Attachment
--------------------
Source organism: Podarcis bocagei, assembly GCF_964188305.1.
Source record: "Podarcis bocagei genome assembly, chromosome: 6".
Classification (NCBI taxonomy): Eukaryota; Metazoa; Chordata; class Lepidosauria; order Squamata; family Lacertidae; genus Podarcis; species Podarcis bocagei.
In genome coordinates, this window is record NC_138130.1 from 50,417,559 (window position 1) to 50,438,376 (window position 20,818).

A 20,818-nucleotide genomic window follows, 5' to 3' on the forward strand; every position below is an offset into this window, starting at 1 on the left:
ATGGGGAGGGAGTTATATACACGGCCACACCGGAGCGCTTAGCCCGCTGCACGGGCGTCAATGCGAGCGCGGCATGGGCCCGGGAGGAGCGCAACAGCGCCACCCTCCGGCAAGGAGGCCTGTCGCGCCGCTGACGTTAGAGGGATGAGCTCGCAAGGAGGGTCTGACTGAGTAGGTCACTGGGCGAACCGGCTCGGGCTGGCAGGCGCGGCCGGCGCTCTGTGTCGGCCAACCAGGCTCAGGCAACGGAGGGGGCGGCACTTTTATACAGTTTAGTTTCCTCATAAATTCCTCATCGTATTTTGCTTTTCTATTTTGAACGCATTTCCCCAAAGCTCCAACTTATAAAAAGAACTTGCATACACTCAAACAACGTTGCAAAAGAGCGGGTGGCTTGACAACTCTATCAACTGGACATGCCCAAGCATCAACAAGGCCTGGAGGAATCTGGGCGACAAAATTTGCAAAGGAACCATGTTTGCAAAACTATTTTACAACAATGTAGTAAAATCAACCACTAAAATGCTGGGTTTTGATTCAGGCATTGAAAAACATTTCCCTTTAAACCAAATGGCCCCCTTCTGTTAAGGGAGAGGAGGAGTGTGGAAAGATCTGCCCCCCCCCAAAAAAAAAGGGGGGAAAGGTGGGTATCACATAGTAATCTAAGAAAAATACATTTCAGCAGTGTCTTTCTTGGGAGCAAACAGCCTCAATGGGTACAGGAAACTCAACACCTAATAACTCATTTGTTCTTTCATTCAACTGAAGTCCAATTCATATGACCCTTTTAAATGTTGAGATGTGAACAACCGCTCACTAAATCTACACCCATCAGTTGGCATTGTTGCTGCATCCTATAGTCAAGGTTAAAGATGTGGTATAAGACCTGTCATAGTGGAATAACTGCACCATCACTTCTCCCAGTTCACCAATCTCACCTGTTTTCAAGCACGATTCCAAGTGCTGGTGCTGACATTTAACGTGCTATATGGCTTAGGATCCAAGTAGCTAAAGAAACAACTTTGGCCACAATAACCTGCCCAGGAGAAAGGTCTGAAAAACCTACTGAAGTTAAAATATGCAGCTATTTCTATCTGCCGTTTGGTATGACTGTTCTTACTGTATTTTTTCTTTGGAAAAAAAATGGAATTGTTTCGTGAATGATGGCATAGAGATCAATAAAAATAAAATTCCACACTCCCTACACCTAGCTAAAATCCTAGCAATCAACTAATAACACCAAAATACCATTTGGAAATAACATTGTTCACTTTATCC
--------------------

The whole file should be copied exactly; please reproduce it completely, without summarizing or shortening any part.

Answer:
Source organism: Podarcis bocagei, assembly GCF_964188305.1.
Source record: "Podarcis bocagei genome assembly, chromosome: 6".
Classification (NCBI taxonomy): Eukaryota; Metazoa; Chordata; class Lepidosauria; order Squamata; family Lacertidae; genus Podarcis; species Podarcis bocagei.
In genome coordinates, this window is record NC_138130.1 from 50,417,559 (window position 1) to 50,438,376 (window position 20,818).

A 20,818-nucleotide genomic window follows, 5' to 3' on the forward strand; every position below is an offset into this window, starting at 1 on the left:
ATGGGGAGGGAGTTATATACACGGCCACACCGGAGCGCTTAGCCCGCTGCACGGGCGTCAATGCGAGCGCGGCATGGGCCCGGGAGGAGCGCAACAGCGCCACCCTCCGGCAAGGAGGCCTGTCGCGCCGCTGACGTTAGAGGGATGAGCTCGCAAGGAGGGTCTGACTGAGTAGGTCACTGGGCGAACCGGCTCGGGCTGGCAGGCGCGGCCGGCGCTCTGTGTCGGCCAACCAGGCTCAGGCAACGGAGGGGGCGGCACTTTTATACAGTTTAGTTTCCTCATAAATTCCTCATCGTATTTTGCTTTTCTATTTTGAACGCATTTCCCCAAAGCTCCAACTTATAAAAAGAACTTGCATACACTCAAACAACGTTGCAAAAGAGCGGGTGGCTTGACAACTCTATCAACTGGACATGCCCAAGCATCAACAAGGCCTGGAGGAATCTGGGCGACAAAATTTGCAAAGGAACCATGTTTGCAAAACTATTTTACAACAATGTAGTAAAATCAACCACTAAAATGCTGGGTTTTGATTCAGGCATTGAAAAACATTTCCCTTTAAACCAAATGGCCCCCTTCTGTTAAGGGAGAGGAGGAGTGTGGAAAGATCTGCCCCCCCCCAAAAAAAAAGGGGGGAAAGGTGGGTATCACATAGTAATCTAAGAAAAATACATTTCAGCAGTGTCTTTCTTGGGAGCAAACAGCCTCAATGGGTACAGGAAACTCAACACCTAATAACTCATTTGTTCTTTCATTCAACTGAAGTCCAATTCATATGACCCTTTTAAATGTTGAGATGTGAACAACCGCTCACTAAATCTACACCCATCAGTTGGCATTGTTGCTGCATCCTATAGTCAAGGTTAAAGATGTGGTATAAGACCTGTCATAGTGGAATAACTGCACCATCACTTCTCCCAGTTCACCAATCTCACCTGTTTTCAAGCACGATTCCAAGTGCTGGTGCTGACATTTAACGTGCTATATGGCTTAGGATCCAAGTAGCTAAAGAAACAACTTTGGCCACAATAACCTGCCCAGGAGAAAGGTCTGAAAAACCTACTGAAGTTAAAATATGCAGCTATTTCTATCTGCCGTTTGGTATGACTGTTCTTACTGTATTTTTTCTTTGGAAAAAAAATGGAATTGTTTCGTGAATGATGGCATAGAGATCAATAAAAATAAAATTCCACACTCCCTACACCTAGCTAAAATCCTAGCAATCAACTAATAACACCAAAATACCATTTGGAAATAACATTGTTCACTTTATCC